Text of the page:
THE smile on the face of the man holding court in front of a raging log fire in the Gleneagles Hotel was as bright as the sunshine outside on a glorious day in Perthshire.
Paul McGinley was paying his first visit to Scotland since being appointed as the European captain for the return of the Ryder Cup to the home of golf after an absence of 40 years – and there was no disguising what the honour means to him.
His first port of call on arriving in Edinburgh on an early-morning flight from London – Dublin-born McGinley has been a long-time resident in the Sunningdale area – was Bute House, where he received a “warm welcome” from Alex Salmond, the First Minister and a passionate golf enthusiast, as well as a gift of a replica of an 1880 maple-head putter made by St Andrews Golf Company.
McGinley, in the company of Richard Hills, the European Ryder Cup director, then made the hour or so journey north to Gleneagles to start a day-and-a-half long visit that will include him running his eye over the PGA Centenary Course, venue for next year’s match, as well as all the various other parts of the five-star resort which will be involved in hosting the biennial contest.
This morning, he’ll officially unveil the Silver Putter, the event’s equivalent of the Olympic Torch which Salmond was presented with at the closing ceremony at last year’s event in Chicago, while he’ll also be busy with a string of official and corporate engagements.
“It’s exciting to be coming here as Ryder Cup captain,” said McGinley, that smile creasing his face. “It’s the first time I’ve been to Gleneagles when it hasn’t had the stands up, but coming here now is a huge moment in my career. Irrespective of what the result is, this will be a place that is synonymous with me for the rest of my life. Just as The Belfry has become in terms of me holing that winning putt [in 2002], I can feel that sense of connection between me and here for ever more.”
Having played in three winning Ryder Cup teams and also tasted success on two occasions as a vice-captain, McGinley is well aware what’s involved “inside the ropes”. Since his appointment in Abu Dhabi in the middle of last month, however, even he has been surprised by the overall scale of a match that has grown from a fairly low-key affair at Muirfield in 1973 into the third biggest event in sport.
“I’m seeing the grand scale of what a Ryder Cup is and what goes into its organisation – it’s incredible,” he mused. “Someone told me that more than 500 million people watched the press conference when I was announced as captain. That puts it in scale. I mean, you are talking about 250 million watching Real Madrid v Manchester United [in the Champions League a fortnight ago] and then, when you compare it to that announcement, it puts where the Ryder Cup is in perspective of world sport. If that wasn’t a wake-up call, I don’t think anything would be.”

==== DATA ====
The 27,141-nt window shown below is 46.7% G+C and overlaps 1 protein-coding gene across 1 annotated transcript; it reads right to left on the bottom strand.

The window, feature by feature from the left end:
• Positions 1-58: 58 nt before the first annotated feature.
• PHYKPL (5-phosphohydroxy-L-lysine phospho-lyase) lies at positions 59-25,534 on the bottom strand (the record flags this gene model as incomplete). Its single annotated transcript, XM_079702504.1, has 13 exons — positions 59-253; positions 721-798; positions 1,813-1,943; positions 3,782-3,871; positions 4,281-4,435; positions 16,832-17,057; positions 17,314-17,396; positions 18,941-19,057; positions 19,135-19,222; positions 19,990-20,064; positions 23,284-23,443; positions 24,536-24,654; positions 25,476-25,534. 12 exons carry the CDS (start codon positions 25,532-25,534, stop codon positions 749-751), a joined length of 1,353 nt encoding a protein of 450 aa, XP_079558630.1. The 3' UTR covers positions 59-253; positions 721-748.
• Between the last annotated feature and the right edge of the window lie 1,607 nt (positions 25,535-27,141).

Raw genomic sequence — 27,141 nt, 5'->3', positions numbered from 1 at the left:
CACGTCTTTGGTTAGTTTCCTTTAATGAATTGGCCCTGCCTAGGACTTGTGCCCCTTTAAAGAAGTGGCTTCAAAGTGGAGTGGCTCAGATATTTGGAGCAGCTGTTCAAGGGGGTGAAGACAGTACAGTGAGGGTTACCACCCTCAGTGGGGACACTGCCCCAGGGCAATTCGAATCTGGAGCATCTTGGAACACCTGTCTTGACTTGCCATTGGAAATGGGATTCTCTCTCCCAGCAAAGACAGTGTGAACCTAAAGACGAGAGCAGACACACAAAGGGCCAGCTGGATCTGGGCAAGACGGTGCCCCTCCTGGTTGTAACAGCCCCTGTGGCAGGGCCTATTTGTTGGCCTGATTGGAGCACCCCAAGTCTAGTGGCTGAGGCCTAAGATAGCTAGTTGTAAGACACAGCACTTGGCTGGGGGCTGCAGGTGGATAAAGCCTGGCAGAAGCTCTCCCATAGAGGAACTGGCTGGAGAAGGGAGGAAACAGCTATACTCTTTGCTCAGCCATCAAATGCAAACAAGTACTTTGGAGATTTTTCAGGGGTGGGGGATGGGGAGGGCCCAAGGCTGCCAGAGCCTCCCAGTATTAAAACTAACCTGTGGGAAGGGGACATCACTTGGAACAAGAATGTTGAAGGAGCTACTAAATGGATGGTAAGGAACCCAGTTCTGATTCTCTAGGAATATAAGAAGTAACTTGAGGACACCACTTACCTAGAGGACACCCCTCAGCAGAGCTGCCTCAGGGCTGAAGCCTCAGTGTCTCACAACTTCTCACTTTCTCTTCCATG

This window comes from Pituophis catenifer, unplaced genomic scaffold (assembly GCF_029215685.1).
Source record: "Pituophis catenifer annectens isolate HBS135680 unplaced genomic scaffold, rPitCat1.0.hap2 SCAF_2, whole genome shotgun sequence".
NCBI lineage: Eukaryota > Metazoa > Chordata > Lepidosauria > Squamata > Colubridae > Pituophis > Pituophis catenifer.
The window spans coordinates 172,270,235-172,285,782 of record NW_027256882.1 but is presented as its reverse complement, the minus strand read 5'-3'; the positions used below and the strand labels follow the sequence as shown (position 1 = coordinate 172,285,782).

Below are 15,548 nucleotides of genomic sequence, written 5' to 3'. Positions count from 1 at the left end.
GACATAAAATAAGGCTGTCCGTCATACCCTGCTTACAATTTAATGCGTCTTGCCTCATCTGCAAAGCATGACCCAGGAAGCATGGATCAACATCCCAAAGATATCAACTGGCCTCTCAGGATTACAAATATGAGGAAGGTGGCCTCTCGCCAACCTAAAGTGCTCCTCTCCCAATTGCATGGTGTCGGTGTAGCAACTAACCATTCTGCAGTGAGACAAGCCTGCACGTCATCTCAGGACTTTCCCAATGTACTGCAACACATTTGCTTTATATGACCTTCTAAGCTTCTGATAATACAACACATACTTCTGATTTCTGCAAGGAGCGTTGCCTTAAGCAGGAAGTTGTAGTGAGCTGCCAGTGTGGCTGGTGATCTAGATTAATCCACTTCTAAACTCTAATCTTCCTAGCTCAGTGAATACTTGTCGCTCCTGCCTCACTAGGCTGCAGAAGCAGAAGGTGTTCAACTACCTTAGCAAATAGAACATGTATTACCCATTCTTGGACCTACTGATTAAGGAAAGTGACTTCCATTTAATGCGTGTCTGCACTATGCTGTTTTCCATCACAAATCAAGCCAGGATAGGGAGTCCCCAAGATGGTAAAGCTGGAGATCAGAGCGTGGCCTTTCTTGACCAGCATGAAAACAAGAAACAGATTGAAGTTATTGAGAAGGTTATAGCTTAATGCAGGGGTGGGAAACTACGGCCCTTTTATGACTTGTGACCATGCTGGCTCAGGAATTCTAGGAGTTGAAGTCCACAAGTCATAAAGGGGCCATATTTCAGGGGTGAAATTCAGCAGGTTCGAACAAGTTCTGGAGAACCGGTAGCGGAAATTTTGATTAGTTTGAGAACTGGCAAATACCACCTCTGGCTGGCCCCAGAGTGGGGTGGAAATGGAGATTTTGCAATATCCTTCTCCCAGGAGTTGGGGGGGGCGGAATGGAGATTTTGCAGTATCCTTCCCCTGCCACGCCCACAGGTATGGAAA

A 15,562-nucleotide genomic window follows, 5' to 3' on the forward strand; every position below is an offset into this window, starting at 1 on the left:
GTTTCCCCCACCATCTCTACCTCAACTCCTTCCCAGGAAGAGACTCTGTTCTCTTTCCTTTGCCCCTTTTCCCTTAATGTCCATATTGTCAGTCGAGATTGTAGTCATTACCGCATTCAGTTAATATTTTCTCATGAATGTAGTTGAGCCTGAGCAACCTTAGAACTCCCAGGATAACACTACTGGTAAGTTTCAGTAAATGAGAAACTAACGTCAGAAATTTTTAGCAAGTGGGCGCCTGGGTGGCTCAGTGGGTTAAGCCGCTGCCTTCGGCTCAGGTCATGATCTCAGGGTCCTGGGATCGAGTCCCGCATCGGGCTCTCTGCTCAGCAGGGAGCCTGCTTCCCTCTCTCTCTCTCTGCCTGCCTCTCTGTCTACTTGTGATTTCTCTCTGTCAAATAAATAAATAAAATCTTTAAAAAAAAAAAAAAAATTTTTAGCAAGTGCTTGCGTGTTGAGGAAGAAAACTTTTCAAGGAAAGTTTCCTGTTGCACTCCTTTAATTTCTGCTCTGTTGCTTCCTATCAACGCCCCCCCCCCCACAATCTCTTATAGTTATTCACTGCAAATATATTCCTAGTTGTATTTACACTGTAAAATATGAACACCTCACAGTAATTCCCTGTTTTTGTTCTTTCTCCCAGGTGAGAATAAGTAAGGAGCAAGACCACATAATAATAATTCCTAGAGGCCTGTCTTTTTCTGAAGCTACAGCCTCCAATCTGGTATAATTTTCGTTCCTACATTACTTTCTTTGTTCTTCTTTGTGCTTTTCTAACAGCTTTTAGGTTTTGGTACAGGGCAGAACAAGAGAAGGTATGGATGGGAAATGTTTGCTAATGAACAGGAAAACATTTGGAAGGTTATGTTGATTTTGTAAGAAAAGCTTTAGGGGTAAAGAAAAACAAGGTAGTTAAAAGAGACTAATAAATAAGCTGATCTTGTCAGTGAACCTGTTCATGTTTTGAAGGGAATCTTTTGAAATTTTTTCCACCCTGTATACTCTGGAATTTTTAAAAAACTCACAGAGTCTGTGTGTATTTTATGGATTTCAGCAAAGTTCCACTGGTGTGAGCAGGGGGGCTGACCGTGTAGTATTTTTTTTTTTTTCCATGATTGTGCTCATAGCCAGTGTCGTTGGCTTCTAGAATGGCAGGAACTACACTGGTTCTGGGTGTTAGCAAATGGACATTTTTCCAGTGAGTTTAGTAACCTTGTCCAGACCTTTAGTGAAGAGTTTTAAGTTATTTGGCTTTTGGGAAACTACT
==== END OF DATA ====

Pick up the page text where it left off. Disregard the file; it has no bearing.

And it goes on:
Rory McIlroy, the world No 1, slept through his wake-up call and was lucky to make it on to the first tee for his singles match last year at Medinah, where Europe pulled off a stunning last-day victory. By the sounds of things, McGinley will already have a plan in place to stop anything similar happening on his watch, although the 46-year-old admits he is picking up things all the time that can hopefully add to what he has learned about a captaincy from the likes of Sam Torrance, Bernhard Langer, Ian Woosnan, Colin Montgomerie and Jose Maria Olazabal. “Every night I go to bed thinking about the Ryder Cup and every morning I wake up still thinking about it,” he revealed, with another broad smile.
“I’m so excited about it and I have so many ideas. Even when I’m watching a football match I’m now analysing it in a different way. When I’m reading all the quotes in newspapers, I’m not looking for headlines from players any more. I want to know what the managers are saying. Nearly all of it is not relevant but I do pick up snippets and I have made a number of notes already about extra things I have learned over the last few weeks from watching other sports and listening to managers.”
While McGinley admitted it will be “difficult” to encourage potential team members to play in this year’s Johnnie Walker Championship – the event is not being held in 2014 due to the logistics of staging the Ryder Cup – he will be encouraging them to play the PGA Centenary Course during other visits to Scotland in the next 18 months.
“The more players with experience around the golf course the better, there’s no doubt, and I have a number of ideas that I will be sharing with the players about making Gleneagles a little more familiar to them,” he said.
Europe’s new Ryder Cup captain may still be in the “honeymoon period” when “people are saying really nice things”. He’s long enough in the tooth to know the journey over the next 18 months won’t exclusively be sweetness and light but, in McGinley, Europe’s bid to record a first Ryder Cup win on Scottish soil – a star-studded American side won that last encounter in East Lothian 40 years ago 19-13 – is certainly in good hands.